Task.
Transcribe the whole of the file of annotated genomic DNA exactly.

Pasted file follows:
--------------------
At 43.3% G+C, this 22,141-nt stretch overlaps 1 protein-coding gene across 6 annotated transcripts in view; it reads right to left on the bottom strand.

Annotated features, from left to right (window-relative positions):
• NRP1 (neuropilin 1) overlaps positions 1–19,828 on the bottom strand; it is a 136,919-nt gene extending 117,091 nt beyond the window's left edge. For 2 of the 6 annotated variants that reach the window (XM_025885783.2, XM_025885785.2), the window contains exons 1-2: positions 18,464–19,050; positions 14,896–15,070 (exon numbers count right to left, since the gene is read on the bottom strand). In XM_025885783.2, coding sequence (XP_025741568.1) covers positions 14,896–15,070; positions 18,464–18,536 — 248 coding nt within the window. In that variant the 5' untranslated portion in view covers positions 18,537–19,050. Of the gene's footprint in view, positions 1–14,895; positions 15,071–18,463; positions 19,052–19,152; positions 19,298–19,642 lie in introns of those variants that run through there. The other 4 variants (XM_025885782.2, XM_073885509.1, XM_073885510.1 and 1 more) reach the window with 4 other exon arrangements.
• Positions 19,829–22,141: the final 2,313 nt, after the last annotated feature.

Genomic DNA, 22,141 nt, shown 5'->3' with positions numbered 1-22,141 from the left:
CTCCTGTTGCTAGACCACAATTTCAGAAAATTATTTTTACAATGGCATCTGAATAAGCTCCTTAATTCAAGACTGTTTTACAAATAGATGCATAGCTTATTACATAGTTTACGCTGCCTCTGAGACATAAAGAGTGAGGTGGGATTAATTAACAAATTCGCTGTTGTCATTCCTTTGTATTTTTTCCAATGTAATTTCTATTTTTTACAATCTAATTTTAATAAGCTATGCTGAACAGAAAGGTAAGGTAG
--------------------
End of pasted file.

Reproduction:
At 43.3% G+C, this 22,141-nt stretch overlaps 1 protein-coding gene across 6 annotated transcripts in view; it reads right to left on the bottom strand.

Annotated features, from left to right (window-relative positions):
• NRP1 (neuropilin 1) overlaps positions 1–19,828 on the bottom strand; it is a 136,919-nt gene extending 117,091 nt beyond the window's left edge. For 2 of the 6 annotated variants that reach the window (XM_025885783.2, XM_025885785.2), the window contains exons 1-2: positions 18,464–19,050; positions 14,896–15,070 (exon numbers count right to left, since the gene is read on the bottom strand). In XM_025885783.2, coding sequence (XP_025741568.1) covers positions 14,896–15,070; positions 18,464–18,536 — 248 coding nt within the window. In that variant the 5' untranslated portion in view covers positions 18,537–19,050. Of the gene's footprint in view, positions 1–14,895; positions 15,071–18,463; positions 19,052–19,152; positions 19,298–19,642 lie in introns of those variants that run through there. The other 4 variants (XM_025885782.2, XM_073885509.1, XM_073885510.1 and 1 more) reach the window with 4 other exon arrangements.
• Positions 19,829–22,141: the final 2,313 nt, after the last annotated feature.

Genomic DNA, 22,141 nt, shown 5'->3' with positions numbered 1-22,141 from the left:
CTCCTGTTGCTAGACCACAATTTCAGAAAATTATTTTTACAATGGCATCTGAATAAGCTCCTTAATTCAAGACTGTTTTACAAATAGATGCATAGCTTATTACATAGTTTACGCTGCCTCTGAGACATAAAGAGTGAGGTGGGATTAATTAACAAATTCGCTGTTGTCATTCCTTTGTATTTTTTCCAATGTAATTTCTATTTTTTACAATCTAATTTTAATAAGCTATGCTGAACAGAAAGGTAAGGTAG